A fan 26 driven by an electric motor 27, moves indoor air to be cooled over the evaporator coil 20. A fan which is not shown, could be used to move outdoor air over the condenser coil 11 when the latter is an air cooled coil.

The discharge gas tube 10 is also connected through tube 30 and valve 31 to one end of reheat coil 32, the other end of which is connected through a restrictor 33 shown as a capillary tube, to the tube 19. The restrictor 33 could be a high pressure oat or a steam trap. The reheat coil 32 is adjacent to and downstream with respect to air flow, of the evaporator coil 20.

The valve 31 is adjusted by a solenoid 35 which is connected by wire 36 to electric supply line L1, and by wire 37 to switch TS2 of dry bulb thermostat T. The switch TS2 is connected by wire 38 to electric supply line L2. Switch TS1 of the thermostat T is connected by wire 40 to switch HS or humidistat H, and to one end of winding 41 of compressor motor starter MS, the other end of which is connected by wire 43 to the line L2. The switch TS1 is connected by wire 44 to the switch HS, and by wires 45 and 46 to the line L1. The switch TS1 of the thermostat T, and the switch HS of the humidistat H are connected in parallel with each other, and in series with the motor starter winding 41 to the lines L1 and L2 so that either switch, when closed, can energize the starter MS. The starter MS has switches MSS which connect, when closed, through the wires 46 and 43, the compressor motor CM to the lines L1 and L2.

The sub-cooling control valve 18 has a diaphragm chamber 48, the outer portion of which is connected by capillary tube 49 to thermal bulb 50 in heat exchange contact with the tube 12, and the inner portion of which is connected by capillary tube 51 to the interior of the tube 12. The valve 18, the details of which are disclosed in the U.S. Patent No. 3,171,262 of J. R. Harnish which issued on March 2, 1965, responds to the temperature and pressure of the high pressure refrigerant within the tube 12, and meters refrigerant to the evaporator coil 20 at the rate at which the refrigerant is condensed within the condenser coil 11, while maintaining a predetermined amount of subcooling in the condensed refrigerant.

Operation of FIG. l

The motor starter MS is energized by the closing of the humidistat switch HS when the relative humidity of the indoor air is above, for example, 50% or by the closing of the thermostat switch TS1 when the indoor temperature increases above, for example 80 F., and closes its switches MSS, starting the compressor motor CM. Discharge gas is supplied from the compressor C through the tube into the condenser coil l1. Liquid flows from the coil l1 through the tube 12, the coil within the accumulator 16, the sub-cooling control valve 18 and the tube 19 into the evaporator coil 20. The valve 18 operates to supply to the coil 20 all of the refrigerant condensed within the condenser coil 11 while maintaining, for example, 10 F. sub-cooling of the liquid flowing from the coil 11 at a condensing temperature of 100 F., and is preferred for this reason. However, a conventional expansion valve controlled by a high pressure pilot oat meters refrigerant at the rate at which it is condensed, and may be used, without the sub-cooling advantage. The evaporator coil 20 is overfed by the valve 18 so that gas and unevaporated refrigerant liquid ow from the evaporator coil into the accumulator where the excess refrigerant liquid is evaporated by heat from the high pressure liquid flowing through the coil 15, the liquid being further subcooled by this action. Gas separated from the liquid within the accumulator ows through the suction gas tube 24 to the suction side of the compressor C. Any liquid which may enter the tube 24 is evaporated by the heat exchanger between the contacting portions of the tubes 12 and 24, the liquid flowing through the tube 12 being further subcooled by this action.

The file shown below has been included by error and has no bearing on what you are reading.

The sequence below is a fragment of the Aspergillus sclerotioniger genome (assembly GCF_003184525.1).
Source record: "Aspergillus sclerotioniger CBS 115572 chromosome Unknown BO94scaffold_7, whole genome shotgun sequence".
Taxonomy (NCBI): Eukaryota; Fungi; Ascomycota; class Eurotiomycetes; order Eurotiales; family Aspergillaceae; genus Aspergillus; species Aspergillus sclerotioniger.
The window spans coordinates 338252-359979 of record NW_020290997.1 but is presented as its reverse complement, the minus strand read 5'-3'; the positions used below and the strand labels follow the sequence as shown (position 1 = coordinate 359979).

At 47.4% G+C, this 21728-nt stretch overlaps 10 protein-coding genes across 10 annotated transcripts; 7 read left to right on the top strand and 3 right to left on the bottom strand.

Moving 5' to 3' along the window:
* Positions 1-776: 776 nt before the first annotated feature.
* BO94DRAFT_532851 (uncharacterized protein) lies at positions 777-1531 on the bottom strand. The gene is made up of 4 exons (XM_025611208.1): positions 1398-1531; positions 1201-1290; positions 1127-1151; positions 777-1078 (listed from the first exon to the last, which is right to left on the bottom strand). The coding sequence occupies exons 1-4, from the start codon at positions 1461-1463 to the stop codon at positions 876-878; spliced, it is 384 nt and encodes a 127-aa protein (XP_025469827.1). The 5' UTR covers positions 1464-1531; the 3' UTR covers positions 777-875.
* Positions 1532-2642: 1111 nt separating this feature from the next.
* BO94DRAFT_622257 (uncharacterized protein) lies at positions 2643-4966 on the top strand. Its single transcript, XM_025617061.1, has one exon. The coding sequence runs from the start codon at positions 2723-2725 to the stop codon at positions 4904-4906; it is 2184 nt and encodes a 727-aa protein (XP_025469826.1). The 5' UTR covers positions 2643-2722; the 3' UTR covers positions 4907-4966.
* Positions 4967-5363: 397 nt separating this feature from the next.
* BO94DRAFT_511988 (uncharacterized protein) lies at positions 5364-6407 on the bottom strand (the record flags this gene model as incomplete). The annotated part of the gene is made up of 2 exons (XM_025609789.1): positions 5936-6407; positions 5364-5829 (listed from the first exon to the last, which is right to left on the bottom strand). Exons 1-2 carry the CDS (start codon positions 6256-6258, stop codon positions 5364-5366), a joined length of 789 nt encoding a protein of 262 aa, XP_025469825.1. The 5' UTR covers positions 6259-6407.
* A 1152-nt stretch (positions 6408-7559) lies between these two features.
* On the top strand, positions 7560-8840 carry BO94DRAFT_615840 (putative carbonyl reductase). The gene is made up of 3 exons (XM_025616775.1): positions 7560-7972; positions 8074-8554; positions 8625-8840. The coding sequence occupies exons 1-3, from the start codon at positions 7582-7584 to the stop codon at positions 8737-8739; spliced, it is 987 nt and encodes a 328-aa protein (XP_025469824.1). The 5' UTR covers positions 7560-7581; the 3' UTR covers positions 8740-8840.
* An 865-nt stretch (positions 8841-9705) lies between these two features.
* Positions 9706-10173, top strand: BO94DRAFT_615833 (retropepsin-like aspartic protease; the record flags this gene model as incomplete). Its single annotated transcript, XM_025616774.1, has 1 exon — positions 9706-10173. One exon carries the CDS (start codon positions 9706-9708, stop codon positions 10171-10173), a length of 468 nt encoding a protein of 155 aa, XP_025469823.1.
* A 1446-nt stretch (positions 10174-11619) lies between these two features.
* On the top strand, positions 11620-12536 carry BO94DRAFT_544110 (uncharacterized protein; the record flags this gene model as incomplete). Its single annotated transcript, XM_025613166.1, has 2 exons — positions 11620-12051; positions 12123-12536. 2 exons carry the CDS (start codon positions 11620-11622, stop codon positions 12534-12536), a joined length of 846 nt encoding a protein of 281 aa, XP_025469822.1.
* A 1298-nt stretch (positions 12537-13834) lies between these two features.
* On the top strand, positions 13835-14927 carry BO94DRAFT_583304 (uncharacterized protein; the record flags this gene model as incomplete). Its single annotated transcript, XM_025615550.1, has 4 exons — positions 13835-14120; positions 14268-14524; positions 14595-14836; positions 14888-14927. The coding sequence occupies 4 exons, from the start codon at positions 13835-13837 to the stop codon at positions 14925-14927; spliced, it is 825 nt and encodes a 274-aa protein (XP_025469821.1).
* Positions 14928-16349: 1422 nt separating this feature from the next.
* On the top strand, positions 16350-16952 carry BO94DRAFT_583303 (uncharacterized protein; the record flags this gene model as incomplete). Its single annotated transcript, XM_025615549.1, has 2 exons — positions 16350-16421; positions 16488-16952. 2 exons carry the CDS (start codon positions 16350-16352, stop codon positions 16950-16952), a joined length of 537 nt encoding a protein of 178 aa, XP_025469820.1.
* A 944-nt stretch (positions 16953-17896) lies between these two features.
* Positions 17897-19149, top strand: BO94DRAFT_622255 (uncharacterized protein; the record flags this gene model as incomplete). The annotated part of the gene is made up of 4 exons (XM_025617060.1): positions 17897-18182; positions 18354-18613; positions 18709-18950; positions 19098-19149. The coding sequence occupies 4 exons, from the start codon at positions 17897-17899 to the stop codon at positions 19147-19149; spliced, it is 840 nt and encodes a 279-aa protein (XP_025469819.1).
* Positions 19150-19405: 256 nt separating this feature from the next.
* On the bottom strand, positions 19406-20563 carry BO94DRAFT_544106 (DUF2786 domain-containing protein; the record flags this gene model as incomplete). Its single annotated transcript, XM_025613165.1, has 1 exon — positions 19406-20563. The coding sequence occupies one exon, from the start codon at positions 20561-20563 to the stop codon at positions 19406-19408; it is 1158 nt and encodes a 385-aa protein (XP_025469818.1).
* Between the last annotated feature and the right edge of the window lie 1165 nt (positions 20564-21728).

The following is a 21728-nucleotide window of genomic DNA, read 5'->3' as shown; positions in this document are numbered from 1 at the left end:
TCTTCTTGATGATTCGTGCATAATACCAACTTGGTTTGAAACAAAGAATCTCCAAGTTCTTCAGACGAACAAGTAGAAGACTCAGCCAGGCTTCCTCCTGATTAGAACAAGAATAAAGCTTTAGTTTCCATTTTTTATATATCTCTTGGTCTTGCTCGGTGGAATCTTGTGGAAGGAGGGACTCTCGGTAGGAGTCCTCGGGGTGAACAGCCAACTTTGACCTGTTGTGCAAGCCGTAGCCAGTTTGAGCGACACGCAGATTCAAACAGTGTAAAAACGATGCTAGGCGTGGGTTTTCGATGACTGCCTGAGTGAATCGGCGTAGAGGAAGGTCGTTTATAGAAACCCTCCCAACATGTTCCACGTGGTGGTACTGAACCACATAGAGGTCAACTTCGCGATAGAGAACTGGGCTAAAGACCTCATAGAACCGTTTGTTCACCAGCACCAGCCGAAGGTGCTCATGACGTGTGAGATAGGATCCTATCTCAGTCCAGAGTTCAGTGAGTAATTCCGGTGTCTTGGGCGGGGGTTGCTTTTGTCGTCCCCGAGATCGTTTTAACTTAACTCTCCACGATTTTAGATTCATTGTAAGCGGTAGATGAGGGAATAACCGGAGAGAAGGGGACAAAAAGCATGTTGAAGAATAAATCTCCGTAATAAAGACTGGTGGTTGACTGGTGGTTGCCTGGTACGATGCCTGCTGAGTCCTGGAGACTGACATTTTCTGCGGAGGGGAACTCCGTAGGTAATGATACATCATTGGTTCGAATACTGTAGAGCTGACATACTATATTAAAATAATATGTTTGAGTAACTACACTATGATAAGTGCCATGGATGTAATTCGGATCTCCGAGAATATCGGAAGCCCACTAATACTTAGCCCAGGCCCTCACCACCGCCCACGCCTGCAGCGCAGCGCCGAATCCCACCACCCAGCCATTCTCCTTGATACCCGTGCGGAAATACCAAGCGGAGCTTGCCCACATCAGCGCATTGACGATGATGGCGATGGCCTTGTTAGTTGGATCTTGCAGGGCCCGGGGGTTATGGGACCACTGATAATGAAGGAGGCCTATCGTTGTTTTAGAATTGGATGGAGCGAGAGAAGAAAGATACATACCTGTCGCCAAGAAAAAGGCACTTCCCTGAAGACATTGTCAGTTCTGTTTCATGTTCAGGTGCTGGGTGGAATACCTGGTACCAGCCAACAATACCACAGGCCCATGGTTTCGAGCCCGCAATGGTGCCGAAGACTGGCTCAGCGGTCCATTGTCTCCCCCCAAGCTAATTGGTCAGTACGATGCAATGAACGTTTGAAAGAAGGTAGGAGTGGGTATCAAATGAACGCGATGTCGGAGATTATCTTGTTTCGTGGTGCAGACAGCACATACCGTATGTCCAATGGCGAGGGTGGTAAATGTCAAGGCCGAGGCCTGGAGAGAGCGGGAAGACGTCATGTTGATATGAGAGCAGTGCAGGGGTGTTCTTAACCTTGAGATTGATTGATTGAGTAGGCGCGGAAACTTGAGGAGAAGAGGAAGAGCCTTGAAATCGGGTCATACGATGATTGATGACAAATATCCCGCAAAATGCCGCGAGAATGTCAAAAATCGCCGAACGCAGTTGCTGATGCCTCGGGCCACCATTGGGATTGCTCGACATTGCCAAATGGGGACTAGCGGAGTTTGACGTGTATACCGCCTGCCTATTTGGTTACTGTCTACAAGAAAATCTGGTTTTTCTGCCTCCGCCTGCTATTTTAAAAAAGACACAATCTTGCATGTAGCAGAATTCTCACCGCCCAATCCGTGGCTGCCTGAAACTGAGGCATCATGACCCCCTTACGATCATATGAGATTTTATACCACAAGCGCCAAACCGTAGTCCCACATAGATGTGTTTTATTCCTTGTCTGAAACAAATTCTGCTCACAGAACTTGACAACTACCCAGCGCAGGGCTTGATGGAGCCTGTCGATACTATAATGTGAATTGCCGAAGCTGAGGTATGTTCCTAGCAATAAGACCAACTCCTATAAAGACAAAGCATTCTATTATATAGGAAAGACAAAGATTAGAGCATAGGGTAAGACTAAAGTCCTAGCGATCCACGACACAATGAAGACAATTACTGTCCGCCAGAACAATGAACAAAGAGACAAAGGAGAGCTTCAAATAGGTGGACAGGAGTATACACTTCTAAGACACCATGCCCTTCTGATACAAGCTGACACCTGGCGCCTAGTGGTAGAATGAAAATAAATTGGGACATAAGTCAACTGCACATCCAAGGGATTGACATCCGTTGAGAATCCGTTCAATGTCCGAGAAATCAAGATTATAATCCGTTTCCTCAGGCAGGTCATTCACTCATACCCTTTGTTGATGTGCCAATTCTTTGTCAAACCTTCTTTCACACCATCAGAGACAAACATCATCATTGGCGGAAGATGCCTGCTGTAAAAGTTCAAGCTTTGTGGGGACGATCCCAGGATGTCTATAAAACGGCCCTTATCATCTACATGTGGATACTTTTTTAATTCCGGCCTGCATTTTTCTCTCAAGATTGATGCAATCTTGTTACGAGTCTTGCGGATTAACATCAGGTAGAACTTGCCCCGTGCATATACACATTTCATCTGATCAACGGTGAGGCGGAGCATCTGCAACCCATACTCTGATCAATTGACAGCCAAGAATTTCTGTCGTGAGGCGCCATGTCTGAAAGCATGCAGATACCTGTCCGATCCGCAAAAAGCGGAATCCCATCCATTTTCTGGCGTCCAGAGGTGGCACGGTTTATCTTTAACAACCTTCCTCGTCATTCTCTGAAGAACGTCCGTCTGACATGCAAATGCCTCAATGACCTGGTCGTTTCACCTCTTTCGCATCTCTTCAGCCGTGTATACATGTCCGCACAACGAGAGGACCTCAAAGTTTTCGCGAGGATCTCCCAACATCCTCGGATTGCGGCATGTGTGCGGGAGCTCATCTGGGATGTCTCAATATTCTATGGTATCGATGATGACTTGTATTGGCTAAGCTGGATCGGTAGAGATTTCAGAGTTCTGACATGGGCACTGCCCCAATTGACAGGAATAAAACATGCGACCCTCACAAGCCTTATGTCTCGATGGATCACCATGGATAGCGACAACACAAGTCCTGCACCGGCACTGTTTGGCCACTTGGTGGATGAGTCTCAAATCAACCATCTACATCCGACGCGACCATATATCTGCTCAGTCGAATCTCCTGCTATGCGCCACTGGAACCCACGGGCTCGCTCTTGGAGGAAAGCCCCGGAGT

When the humidistat H is in control of the compressor C, the indoor air may be chilled to such a low temperature that reheat is required. When this happens, the switch TS2 closes at, for example, 78 F., and energizes the solenoid which opens the valve 31 to supply discharge gas from the compressor C through the tube 30 into the relient coil 32 to operate the latter as an auxiliary condenser for heating the indoor air chilled by the evaporator coil 20. The refrigerant condensed within the reheat coil 32 is expanded through the restrictor 33,

and is supplied into the evaporator 20. 'l'hc heat from the coil within the accumulator 16 evaporates the excess refrigerant liquid fed from both the reheat coil 32 and the condenser coil 11. Advantages of overfeeding the evaporator are that its internal surfaces are thoroughly wetted, and distribution is not critical. Therefore, its efficiency is increased. There is no energy loss in evaporating the excess refrigerant liquid by heat from the high pressure liquid owing through the coil 15 within the accumulator 16 since such high pressure liquid is subcooled by this action.

Description of FIG. 2

Those components of FIG. 2 which correspond to components of FIG. 1 are given the same reference characters.